I-Joist Roof Framing and Construction Details

EWP Training Series: Module D

This module introduces trainees to best practices in the design of engineered roof systems. It includes recommendations for the proper use of joist hangers, squash blocks and web stiffeners for transferring roof loads for a variety of common roof types. It also includes a review of framing details and recommended notching and drilling practices to maintain structural integrity. No CEUs available at this time.

No CEU credits are available, but you may obtain a certification of completion by clicking the "Get Certificate" option that will appear after viewing the entire video on this webpage. Do not navigate to YouTube if you require a certificate; downloadable certificates are unavailable on the YouTube platform.

Training objectives: Upon completing this course, students will be able to identify and describe:

  • Best practices in designing and detailing residential engineered wood roof systems
  • Proper techniques for connecting, notching and drilling I-joists in roof systems
  • Proper techniques for notching and drilling I-joists and Rim Board
  • Correct use of web stiffeners and blocking in I-joist roof systems
 
Approximate length: 25 minutes.

Participant Questions and Answers

Can I-joists be cross ventilated in a roof application?

Yes, of course depending on the depth of the insulation vs. the joist depth, check with your specific manufacturer for guidance as to hole cutting for cross ventilation.

You didn’t cover much on uplift, how do I learn more?

Uplift design is varied based on area wind speeds, building exposure and other factors. Consult with your product manufacturer for details related to your specific situation and location.

Do the joists always need to be doubled next to framed openings in the roof?

Not always, the doubling requirement depends on the size of the opening and the loads involved. Most proprietary software can calculate whether a single or double joist will be required.

Is there a max pitch for I-joist use in roof systems?

Check with the manufacturers for the max pitch or special design requirements stated for specific I-joist brands and situations.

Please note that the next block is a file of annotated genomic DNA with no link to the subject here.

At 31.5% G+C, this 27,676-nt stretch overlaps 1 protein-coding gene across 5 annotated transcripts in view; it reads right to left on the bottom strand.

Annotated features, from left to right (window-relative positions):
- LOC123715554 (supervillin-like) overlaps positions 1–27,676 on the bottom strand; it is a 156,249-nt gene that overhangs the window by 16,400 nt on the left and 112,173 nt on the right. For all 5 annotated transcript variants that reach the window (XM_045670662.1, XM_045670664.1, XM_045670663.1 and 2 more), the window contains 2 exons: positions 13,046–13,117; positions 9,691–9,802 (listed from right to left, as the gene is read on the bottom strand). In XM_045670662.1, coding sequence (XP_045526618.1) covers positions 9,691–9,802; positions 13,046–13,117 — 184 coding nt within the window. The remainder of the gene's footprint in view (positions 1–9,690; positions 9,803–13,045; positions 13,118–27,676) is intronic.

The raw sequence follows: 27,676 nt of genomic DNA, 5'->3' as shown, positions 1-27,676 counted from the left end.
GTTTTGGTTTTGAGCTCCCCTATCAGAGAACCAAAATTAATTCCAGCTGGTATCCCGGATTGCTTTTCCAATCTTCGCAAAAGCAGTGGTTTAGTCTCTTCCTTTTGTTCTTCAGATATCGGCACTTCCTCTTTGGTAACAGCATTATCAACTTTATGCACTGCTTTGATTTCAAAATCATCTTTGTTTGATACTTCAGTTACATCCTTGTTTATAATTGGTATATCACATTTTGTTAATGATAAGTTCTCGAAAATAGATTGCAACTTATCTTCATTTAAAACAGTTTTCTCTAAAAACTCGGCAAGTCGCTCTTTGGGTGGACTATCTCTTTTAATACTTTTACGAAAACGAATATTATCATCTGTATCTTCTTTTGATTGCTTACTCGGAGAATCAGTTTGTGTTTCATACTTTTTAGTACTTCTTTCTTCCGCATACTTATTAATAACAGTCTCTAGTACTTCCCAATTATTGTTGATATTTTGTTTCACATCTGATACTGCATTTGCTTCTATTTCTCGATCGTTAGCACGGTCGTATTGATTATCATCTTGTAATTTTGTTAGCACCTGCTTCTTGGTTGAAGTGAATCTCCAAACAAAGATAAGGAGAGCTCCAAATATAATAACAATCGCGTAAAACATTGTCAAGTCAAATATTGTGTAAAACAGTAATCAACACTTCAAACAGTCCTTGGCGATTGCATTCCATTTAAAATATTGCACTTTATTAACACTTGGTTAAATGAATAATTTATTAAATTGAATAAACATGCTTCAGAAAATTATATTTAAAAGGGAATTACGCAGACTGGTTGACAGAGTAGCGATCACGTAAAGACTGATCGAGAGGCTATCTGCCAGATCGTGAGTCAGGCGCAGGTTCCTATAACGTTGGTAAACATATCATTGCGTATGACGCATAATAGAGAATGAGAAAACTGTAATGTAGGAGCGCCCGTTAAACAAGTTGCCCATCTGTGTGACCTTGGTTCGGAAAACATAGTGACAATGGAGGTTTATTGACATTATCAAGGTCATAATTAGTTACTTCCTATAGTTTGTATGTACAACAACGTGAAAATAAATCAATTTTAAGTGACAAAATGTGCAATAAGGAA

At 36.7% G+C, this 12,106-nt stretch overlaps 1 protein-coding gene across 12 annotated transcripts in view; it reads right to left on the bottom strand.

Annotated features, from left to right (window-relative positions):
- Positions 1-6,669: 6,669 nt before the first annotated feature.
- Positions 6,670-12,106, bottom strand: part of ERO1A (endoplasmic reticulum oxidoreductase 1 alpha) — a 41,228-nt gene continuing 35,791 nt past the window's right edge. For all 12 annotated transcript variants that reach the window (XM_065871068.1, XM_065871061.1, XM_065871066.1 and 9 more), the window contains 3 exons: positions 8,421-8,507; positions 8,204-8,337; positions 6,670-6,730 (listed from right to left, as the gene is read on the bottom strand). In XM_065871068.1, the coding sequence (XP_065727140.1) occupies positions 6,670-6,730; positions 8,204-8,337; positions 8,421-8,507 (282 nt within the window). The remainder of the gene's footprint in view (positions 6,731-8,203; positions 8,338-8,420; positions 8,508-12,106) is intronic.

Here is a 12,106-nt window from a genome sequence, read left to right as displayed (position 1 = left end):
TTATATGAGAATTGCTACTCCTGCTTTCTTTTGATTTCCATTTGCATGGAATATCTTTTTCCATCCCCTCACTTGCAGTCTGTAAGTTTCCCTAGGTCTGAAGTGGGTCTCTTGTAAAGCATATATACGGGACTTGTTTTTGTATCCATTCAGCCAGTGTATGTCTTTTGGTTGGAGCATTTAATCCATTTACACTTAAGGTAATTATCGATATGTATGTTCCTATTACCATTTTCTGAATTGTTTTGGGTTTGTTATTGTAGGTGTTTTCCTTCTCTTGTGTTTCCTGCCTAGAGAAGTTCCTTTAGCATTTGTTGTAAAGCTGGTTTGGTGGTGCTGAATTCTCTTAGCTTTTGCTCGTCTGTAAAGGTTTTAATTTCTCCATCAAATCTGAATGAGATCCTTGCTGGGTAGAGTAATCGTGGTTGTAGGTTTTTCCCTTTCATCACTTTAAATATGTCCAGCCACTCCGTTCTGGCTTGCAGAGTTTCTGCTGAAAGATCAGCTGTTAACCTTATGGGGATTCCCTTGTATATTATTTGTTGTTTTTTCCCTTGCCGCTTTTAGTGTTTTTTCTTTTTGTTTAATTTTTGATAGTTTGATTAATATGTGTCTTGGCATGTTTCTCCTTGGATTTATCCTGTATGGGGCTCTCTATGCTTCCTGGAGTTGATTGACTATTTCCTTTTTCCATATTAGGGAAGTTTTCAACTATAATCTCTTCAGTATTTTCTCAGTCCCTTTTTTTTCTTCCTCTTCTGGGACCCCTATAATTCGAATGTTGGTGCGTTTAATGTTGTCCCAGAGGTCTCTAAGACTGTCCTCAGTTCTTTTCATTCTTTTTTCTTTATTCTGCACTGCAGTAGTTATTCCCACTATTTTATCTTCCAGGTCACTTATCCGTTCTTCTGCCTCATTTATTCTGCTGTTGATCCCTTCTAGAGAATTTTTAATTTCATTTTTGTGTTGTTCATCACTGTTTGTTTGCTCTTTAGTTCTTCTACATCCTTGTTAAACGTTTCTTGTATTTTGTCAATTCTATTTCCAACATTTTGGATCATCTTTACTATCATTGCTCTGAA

When having a ridge beam supported by I-joists, is there a specific depth you need in regards to the depth of the ridge beam?

Sounds like this question may be referring to a ridge board. With EWP, the beam must support the I-joists, not be supported by them. As a carrying beam, the member should be sized to carry the load required and be large enough for the attachment of the required hangers.

Is the APA Form D710 the APA reference for roof design?

APA form D710 is an installation guide for roof systems which contains the details discussed in the webinar. The guide is available as a free download from our APA website. You should always check the I-joist manufacturer’s literature for their specific roof construction recommendations.

There are a lot of additional required pieces of blocking and stiffeners and their connections. How does this affect the cost of this system vs. dimension or LVL members?

In making any comparisons-- we need to look at the reasons for using an I-joist roof system. An I-joist roof system does things that a dimensional lumber system cannot do. It can provide cross ventilation, holes for mechanicals and longer spans. It is also lightweight compared to the other two choices. While it is also able to span greater distances, LVL requires similar blocking and hangers. It also has more restrictive hole requirements and may have a higher system cost. Dimension lumber may be cheaper per lineal foot but it also requires blocking and sourcing higher grade, straight 2x12’s in long lengths may be difficult. An engineered wood system may cost more but it permits designs that were not previously possible with 2x material..